The term shin splints refers to a group of problems causing pain in the shinbone (tibia), the big bone in the front of the lower leg. These problems include medial tibial stress syndrome (the most common cause of shin splints), stress fractures, and flat or high-arched feet. Dancers and athletes such as runners or power walkers can have this common exercise-related pain. People who play soccer, jog, or train for a race are at risk of having shin splints. The two types are anterolateral (front, outside) and posteromedial (back, inside).
Pain is caused by inflammation (irritated tissue) from injury to muscles, tendons, and the outside of bones. Causes include overuse, tight Achilles tendon, weak ankle muscles, flat arches, high arches, and sudden increase in intensity, frequency, or duration of activity. Running downhill or on slanted surfaces, playing sports with frequent starts and stops (basketball, tennis), training too hard or too long, and wearing worn-out shoes can also cause it.
Symptoms are dull, aching pain along the shinbone or in lower leg muscles. Pushing the foot down against resistance can cause the pain. Tenderness, soreness, or mild swelling can occur.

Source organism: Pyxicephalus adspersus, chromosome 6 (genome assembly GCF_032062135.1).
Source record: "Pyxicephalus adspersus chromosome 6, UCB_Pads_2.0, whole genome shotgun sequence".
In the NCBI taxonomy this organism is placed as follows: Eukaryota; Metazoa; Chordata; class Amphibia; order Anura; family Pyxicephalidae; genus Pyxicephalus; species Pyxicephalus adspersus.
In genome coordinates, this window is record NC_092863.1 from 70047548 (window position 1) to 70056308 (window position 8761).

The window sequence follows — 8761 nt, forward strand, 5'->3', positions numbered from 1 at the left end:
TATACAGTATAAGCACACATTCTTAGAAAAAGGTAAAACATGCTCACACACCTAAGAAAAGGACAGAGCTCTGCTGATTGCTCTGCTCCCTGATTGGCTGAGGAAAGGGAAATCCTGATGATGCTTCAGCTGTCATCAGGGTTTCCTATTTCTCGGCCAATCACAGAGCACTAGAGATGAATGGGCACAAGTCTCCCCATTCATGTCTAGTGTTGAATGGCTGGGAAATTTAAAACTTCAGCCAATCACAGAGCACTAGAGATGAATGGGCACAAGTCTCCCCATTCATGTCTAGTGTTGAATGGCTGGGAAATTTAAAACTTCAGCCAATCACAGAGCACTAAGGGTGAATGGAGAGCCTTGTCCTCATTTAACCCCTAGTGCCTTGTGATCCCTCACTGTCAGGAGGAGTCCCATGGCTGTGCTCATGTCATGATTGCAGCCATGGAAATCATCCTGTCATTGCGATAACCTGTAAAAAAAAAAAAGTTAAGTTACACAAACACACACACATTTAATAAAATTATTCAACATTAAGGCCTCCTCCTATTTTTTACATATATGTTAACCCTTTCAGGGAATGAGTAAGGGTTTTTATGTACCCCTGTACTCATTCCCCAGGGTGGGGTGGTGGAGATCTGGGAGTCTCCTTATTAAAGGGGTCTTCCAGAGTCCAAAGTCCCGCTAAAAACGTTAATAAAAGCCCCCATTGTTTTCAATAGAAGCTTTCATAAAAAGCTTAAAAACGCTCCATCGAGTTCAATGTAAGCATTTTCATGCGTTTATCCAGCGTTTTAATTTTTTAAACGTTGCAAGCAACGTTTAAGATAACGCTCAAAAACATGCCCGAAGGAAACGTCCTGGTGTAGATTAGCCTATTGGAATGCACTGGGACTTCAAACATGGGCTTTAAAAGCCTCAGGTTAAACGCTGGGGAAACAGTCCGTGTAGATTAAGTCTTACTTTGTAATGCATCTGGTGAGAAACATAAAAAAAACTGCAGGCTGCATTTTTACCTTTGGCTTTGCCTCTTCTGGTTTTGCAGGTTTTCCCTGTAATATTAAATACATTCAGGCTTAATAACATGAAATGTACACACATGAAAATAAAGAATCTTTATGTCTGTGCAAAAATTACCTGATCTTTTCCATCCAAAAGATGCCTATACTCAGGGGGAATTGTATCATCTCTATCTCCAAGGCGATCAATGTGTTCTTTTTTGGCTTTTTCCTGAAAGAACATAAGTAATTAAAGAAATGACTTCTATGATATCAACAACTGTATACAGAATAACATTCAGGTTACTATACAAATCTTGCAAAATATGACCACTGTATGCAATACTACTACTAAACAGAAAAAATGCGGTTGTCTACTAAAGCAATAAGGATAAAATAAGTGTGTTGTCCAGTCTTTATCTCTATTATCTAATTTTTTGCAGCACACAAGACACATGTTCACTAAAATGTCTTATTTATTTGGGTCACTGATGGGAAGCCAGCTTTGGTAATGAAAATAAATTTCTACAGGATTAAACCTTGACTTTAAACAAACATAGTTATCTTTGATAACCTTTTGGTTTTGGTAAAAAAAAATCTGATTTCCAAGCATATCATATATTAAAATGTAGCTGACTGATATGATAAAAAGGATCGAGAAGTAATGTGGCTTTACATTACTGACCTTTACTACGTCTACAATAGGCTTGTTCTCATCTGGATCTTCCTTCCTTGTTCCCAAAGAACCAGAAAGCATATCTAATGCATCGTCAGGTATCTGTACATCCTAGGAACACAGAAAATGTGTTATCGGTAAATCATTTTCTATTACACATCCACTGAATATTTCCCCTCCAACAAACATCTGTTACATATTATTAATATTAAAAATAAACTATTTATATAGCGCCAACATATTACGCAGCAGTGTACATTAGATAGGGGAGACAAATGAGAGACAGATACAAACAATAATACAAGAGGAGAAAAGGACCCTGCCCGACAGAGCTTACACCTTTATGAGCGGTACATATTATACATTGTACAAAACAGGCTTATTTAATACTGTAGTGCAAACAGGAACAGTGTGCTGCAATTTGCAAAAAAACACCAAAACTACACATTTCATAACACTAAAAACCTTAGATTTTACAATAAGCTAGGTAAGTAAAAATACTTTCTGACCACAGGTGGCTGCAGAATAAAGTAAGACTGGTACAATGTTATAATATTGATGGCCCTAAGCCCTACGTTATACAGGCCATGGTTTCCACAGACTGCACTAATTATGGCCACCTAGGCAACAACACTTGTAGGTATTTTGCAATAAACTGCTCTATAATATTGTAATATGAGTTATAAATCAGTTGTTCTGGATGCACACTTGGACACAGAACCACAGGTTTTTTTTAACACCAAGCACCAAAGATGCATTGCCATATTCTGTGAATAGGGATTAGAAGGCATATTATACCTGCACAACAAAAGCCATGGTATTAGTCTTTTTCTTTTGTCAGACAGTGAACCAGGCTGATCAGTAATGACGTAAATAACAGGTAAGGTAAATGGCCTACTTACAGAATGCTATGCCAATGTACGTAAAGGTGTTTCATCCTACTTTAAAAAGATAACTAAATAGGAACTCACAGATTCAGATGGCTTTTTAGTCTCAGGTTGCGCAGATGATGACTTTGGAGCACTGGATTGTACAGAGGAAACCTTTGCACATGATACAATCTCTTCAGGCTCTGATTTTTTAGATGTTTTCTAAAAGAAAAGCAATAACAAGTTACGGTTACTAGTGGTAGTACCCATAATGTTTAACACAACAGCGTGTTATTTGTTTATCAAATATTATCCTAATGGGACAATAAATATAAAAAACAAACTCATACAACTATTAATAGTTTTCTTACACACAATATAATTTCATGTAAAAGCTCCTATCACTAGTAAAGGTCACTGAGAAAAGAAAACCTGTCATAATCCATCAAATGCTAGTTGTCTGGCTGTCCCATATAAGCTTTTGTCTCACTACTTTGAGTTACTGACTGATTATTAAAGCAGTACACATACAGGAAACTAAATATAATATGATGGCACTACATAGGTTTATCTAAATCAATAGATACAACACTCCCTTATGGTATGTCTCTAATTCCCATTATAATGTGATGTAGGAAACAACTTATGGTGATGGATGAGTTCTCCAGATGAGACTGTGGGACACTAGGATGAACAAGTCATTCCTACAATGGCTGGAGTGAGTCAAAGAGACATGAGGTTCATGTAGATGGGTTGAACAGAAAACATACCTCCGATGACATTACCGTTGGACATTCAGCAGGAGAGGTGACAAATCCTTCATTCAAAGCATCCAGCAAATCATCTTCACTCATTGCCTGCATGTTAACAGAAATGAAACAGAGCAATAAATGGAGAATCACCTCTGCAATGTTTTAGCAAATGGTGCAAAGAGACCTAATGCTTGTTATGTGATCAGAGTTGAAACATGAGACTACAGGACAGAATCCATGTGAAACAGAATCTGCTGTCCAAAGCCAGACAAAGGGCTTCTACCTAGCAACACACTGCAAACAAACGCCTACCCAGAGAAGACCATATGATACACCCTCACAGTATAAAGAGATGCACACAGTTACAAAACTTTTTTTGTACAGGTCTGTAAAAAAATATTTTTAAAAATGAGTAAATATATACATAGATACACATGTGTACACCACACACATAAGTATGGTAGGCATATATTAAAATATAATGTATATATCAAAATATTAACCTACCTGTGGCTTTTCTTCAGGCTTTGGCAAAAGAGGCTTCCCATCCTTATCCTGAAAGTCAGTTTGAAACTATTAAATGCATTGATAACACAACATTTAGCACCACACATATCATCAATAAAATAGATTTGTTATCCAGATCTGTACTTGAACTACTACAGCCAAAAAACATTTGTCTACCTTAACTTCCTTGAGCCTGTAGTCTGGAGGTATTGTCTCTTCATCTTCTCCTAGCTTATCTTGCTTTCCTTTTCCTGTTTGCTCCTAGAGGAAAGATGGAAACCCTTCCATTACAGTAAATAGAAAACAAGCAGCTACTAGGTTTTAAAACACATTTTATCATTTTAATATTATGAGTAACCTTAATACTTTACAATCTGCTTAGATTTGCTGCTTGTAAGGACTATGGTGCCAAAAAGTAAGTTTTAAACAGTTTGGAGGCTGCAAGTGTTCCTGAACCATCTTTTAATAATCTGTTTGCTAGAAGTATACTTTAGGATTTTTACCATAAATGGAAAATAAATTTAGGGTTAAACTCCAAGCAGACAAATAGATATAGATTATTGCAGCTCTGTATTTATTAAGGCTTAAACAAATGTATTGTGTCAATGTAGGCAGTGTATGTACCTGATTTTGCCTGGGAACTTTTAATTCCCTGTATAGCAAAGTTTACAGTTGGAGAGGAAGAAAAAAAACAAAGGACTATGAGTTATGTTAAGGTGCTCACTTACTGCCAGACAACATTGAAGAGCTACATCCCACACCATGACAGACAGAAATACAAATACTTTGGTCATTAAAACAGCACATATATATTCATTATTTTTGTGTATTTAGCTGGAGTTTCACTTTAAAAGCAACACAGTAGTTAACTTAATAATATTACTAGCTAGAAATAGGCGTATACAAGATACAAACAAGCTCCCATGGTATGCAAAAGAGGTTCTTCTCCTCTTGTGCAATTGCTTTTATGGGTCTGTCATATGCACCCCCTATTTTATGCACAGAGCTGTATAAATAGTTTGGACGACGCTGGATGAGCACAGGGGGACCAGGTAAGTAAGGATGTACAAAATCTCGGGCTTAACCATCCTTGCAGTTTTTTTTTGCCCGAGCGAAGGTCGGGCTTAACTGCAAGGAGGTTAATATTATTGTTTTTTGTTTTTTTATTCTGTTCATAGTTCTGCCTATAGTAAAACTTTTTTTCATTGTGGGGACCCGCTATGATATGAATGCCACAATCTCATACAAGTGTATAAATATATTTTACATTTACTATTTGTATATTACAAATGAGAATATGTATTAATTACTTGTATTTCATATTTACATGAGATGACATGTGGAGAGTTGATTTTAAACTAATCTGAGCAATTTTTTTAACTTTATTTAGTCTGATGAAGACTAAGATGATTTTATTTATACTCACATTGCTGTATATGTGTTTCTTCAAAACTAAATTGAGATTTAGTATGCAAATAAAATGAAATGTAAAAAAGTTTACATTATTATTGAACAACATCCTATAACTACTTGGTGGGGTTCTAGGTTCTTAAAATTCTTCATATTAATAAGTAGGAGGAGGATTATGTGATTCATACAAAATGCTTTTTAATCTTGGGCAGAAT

The health care provider makes a diagnosis from the medical history and physical examination. Imaging studies, such as x-rays, bone scans, or magnetic resonance imaging (MRI), may help find other problems such as broken bones (stress fractures).
Treatment goals are to return to activities as soon as is safely possible. Returning too soon may worsen the injury. Use RICE (rest, ice, compression, and elevation). Resting and avoiding activities that may have started the problem are critical. Apply ice packs or do ice massages for up to 20 minutes, three times a day, for 2 to 3 days or until the pain is gone. Special stretching and strengthening exercises such as toe raises often help. Raise the leg with pillows. A physical therapist may be involved in treatment. Other measures include wearing proper shoes with arch supports (orthotics), cross-training (stationary bicycling or pool running), doing range-of-motion exercises, and slowly increasing running activities.
Nonsteroidal anti-inflammatory drugs (NSAIDs) (ibuprofen, acetaminophen, aspirin) may relieve pain but can cause stomach problems and should be taken with meals.
Contact the following source: